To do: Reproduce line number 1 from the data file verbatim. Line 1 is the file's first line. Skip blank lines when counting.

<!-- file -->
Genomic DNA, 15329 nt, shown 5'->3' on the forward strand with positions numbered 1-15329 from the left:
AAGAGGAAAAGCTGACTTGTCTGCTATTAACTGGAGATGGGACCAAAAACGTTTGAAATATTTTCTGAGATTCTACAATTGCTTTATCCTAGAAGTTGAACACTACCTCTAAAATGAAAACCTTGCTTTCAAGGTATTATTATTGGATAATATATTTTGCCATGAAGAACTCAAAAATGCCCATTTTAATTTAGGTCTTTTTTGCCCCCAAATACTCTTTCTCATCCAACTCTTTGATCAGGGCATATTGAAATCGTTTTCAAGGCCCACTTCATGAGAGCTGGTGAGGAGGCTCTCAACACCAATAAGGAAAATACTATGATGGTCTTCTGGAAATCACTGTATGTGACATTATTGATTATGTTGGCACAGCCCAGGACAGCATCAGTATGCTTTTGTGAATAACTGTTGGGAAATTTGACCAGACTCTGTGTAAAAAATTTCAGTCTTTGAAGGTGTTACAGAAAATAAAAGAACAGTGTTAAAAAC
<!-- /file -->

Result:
Genomic DNA, 15329 nt, shown 5'->3' on the forward strand with positions numbered 1-15329 from the left: